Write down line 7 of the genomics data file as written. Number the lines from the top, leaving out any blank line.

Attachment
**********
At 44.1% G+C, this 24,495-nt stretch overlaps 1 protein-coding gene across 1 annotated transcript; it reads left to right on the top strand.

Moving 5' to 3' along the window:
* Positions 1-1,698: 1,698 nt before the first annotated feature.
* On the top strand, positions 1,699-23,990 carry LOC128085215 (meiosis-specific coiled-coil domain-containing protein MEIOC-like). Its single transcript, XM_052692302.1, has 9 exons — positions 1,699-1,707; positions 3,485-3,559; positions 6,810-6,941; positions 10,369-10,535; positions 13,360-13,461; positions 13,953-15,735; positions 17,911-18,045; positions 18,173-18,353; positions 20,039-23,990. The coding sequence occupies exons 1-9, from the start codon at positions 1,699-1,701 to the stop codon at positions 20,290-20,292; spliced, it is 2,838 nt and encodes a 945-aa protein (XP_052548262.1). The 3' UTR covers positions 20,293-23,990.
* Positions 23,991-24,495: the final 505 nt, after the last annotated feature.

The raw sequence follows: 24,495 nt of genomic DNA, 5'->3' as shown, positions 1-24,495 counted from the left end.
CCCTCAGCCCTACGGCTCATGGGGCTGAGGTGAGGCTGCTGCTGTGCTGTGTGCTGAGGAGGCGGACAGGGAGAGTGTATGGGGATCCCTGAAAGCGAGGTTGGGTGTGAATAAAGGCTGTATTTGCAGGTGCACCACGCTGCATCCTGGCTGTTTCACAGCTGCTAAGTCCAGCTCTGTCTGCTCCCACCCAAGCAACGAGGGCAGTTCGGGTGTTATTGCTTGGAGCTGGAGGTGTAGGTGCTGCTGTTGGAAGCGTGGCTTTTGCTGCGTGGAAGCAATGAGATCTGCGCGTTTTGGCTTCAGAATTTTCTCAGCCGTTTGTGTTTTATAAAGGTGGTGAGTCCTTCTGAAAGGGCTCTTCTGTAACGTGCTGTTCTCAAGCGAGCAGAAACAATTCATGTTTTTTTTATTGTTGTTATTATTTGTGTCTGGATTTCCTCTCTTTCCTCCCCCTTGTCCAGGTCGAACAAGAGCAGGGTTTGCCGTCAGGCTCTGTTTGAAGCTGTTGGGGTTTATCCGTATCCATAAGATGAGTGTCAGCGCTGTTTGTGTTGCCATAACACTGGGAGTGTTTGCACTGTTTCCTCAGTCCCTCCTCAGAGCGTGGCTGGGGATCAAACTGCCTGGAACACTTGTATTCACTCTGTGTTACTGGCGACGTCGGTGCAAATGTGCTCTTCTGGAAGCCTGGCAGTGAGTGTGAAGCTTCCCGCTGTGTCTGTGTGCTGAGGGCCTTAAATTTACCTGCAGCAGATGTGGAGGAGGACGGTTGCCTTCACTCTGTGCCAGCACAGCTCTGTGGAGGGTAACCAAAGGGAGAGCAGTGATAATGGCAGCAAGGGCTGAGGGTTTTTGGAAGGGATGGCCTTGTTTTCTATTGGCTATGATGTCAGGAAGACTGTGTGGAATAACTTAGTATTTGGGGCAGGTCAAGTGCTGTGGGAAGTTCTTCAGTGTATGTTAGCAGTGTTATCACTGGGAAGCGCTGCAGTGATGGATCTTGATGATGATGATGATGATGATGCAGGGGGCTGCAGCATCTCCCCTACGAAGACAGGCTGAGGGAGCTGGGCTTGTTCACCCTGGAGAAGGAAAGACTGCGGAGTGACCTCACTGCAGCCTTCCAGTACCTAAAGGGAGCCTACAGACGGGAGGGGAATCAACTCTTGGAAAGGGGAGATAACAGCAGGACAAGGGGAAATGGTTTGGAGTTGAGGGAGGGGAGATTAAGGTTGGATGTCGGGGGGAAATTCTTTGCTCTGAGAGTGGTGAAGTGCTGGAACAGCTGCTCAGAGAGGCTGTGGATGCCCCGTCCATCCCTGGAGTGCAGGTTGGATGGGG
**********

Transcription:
CCCTCAGCCCTACGGCTCATGGGGCTGAGGTGAGGCTGCTGCTGTGCTGTGTGCTGAGGAGGCGGACAGGGAGAGTGTATGGGGATCCCTGAAAGCGAGGTTGGGTGTGAATAAAGGCTGTATTTGCAGGTGCACCACGCTGCATCCTGGCTGTTTCACAGCTGCTAAGTCCAGCTCTGTCTGCTCCCACCCAAGCAACGAGGGCAGTTCGGGTGTTATTGCTTGGAGCTGGAGGTGTAGGTGCTGCTGTTGGAAGCGTGGCTTTTGCTGCGTGGAAGCAATGAGATCTGCGCGTTTTGGCTTCAGAATTTTCTCAGCCGTTTGTGTTTTATAAAGGTGGTGAGTCCTTCTGAAAGGGCTCTTCTGTAACGTGCTGTTCTCAAGCGAGCAGAAACAATTCATGTTTTTTTTATTGTTGTTATTATTTGTGTCTGGATTTCCTCTCTTTCCTCCCCCTTGTCCAGGTCGAACAAGAGCAGGGTTTGCCGTCAGGCTCTGTTTGAAGCTGTTGGGGTTTATCCGTATCCATAAGATGAGTGTCAGCGCTGTTTGTGTTGCCATAACACTGGGAGTGTTTGCACTGTTTCCTCAGTCCCTCCTCAGAGCGTGGCTGGGGATCAAACTGCCTGGAACACTTGTATTCACTCTGTGTTACTGGCGACGTCGGTGCAAATGTGCTCTTCTGGAAGCCTGGCAGTGAGTGTGAAGCTTCCCGCTGTGTCTGTGTGCTGAGGGCCTTAAATTTACCTGCAGCAGATGTGGAGGAGGACGGTTGCCTTCACTCTGTGCCAGCACAGCTCTGTGGAGGGTAACCAAAGGGAGAGCAGTGATAATGGCAGCAAGGGCTGAGGGTTTTTGGAAGGGATGGCCTTGTTTTCTATTGGCTATGATGTCAGGAAGACTGTGTGGAATAACTTAGTATTTGGGGCAGGTCAAGTGCTGTGGGAAGTTCTTCAGTGTATGTTAGCAGTGTTATCACTGGGAAGCGCTGCAGTGATGGATCTTGATGATGATGATGATGATGATGCAGGGGGCTGCAGCATCTCCCCTACGAAGACAGGCTGAGGGAGCTGGGCTTGTTCACCCTGGAGAAGGAAAGACTGCGGAGTGACCTCACTGCAGCCTTCCAGTACCTAAAGGGAGCCTACAGACGGGAGGGGAATCAACTCTTGGAAAGGGGAGATAACAGCAGGACAAGGGGAAATGGTTTGGAGTTGAGGGAGGGGAGATTAAGGTTGGATGTCGGGGGGAAATTCTTTGCTCTGAGAGTGGTGAAGTGCTGGAACAGCTGCTCAGAGAGGCTGTGGATGCCCCGTCCATCCCTGGAGTGCAGGTTGGATGGGG